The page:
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Cold comfort on energy bills for years – but there is help for some

Icy blast: The energy support scheme is due to end, although households on means-tested benefits will receive an extra £900 payment next year to help with the high cost of living

Cold comfort on energy bills for years – but there is help for some: the budget gave some clear indications of what lies ahead

Chancellor of the Exchequer Jeremy Hunt has made it clear that the government will not continue to subsidize household energy bills indefinitely. He stressed in his budget statement on Thursday that the cost of providing such support equals that of funding the NHS.

As Putin’s war in Ukraine rages on and wholesale energy prices remain sky-high, it’s clear that households could be facing sky-high gas and electricity bills for years to come.

So what support is available today and what financial support can households expect in the future? Last week’s budget gave some clear indications of what lies ahead.

Icy blast: The energy support scheme is due to end, although households on means-tested benefits will receive an extra £900 payment next year to help with the high cost of living

Icy blast: The energy support scheme is due to end, although households on means-tested benefits will receive an extra £900 payment next year to help with the high cost of living

Energy bills are expected to rise from April when available government support is significantly reduced.

The current energy price cap means that households pay an average of £2,500 a year for gas and electricity. If the cap wasn’t in place, we’d be paying nearly £1,000 more.

But from April the cap will increase to £3,000 for the next 12 months. In addition, this year’s energy support scheme – equivalent to a payment of £400 towards each household’s bills – will not be extended into next year.

Households on means-tested benefits will receive an additional payment of £900 next year to help with the high cost of living.

Those who use more could pay more

The energy price cap could also be changed again after April so that those who use very large volumes of energy receive more limited subsidies. For example, households with heated swimming pools may have to pay even more for their energy.

The government will explore ways to ensure that homes that use a lot of energy for medical reasons are not put at risk.

Help for off-grid households

Households not connected to town gas will receive £200 on their bills this winter, double the amount previously promised.

Those who heat their homes with oil, LPG and biomass boilers will receive payment through their electricity supplier.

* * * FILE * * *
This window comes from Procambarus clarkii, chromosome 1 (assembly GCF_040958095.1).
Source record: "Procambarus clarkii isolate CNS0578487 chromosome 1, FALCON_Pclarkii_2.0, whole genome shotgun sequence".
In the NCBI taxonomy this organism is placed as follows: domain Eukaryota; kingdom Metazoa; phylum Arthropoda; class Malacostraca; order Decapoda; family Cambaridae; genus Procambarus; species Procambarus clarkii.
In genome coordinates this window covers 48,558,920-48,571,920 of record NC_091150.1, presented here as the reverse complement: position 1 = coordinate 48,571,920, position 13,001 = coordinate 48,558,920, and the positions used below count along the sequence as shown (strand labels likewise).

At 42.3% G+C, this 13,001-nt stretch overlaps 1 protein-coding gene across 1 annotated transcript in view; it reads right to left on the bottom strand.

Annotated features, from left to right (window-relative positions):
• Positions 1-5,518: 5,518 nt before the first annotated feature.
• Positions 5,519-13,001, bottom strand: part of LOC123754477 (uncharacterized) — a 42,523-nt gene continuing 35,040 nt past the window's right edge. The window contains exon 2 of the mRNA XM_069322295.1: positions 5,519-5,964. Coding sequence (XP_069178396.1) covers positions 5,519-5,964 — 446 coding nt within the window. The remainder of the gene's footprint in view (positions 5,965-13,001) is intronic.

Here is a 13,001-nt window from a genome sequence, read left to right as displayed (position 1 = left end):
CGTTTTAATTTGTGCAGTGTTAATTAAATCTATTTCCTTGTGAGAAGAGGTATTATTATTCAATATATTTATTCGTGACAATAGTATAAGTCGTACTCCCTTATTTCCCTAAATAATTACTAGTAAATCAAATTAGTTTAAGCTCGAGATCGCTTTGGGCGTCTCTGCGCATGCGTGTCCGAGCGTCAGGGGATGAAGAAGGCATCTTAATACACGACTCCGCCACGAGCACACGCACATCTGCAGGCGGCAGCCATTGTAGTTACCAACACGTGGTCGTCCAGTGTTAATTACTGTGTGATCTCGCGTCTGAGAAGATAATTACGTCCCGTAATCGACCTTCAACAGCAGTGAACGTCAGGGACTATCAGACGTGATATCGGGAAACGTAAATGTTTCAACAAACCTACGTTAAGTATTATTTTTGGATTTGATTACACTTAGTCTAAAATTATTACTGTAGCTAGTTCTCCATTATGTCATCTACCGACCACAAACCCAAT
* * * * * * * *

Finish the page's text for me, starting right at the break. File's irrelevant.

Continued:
The government is considering the introduction of social tariffs from April 2024. These would probably amount to cheaper energy offers for the lowest income households.

Support to reduce energy bills

The government stepped in to deal with soaring energy prices. But Hunt warned that in the long term this is not sustainable. He said: “There is only one way to stop being at the mercy of international gas prices – energy independence combined with energy efficiency.”

Hunt announced an acceleration of the switchover program to renewables – including the continuation of the new Sizewell C nuclear power station in Suffolk.

He also announced £6.6 billion in additional funding from 2025-2028 to improve the energy efficiency of homes and other buildings. Hunt said the reduction in demand resulting from greater energy efficiency would reduce the equivalent of £450 from the average annual household energy bill.

Details on how households will be able to access the financing have yet to be announced. Further details have been promised by the new energy efficiency task force. Industry insiders expect the funding will be used to expand an existing program called the Energy Company Obligation (ECO), which some households can already access for help with energy efficiency measures.

Mike Foster, chief executive of the Energy and Utilities Alliance, said: “The ECO program is likely to be expanded so that it’s not just people on low incomes and living in the most poorly insulated homes who will be able to benefit.”

He adds that some households may want to delay improving their energy efficiency in hopes of qualifying for government funding that may be announced in the future. “However, those who stick it out will miss out on the savings they could make on their energy bills in the meantime,” he points out.

You can check your eligibility for existing support to improve your home’s energy efficiency at gov.uk/improve-energy-efficiency.

Industry body Energy UK welcomed the new funding announcement, but called for it to be made available sooner so households can start benefiting now, as they are already struggling with extreme bills.

Louise Shooter, Policy Officer for Energy UK, said: ‘We understand that there are material and labor constraints, but we urge the government to provide some funding for this parliament.

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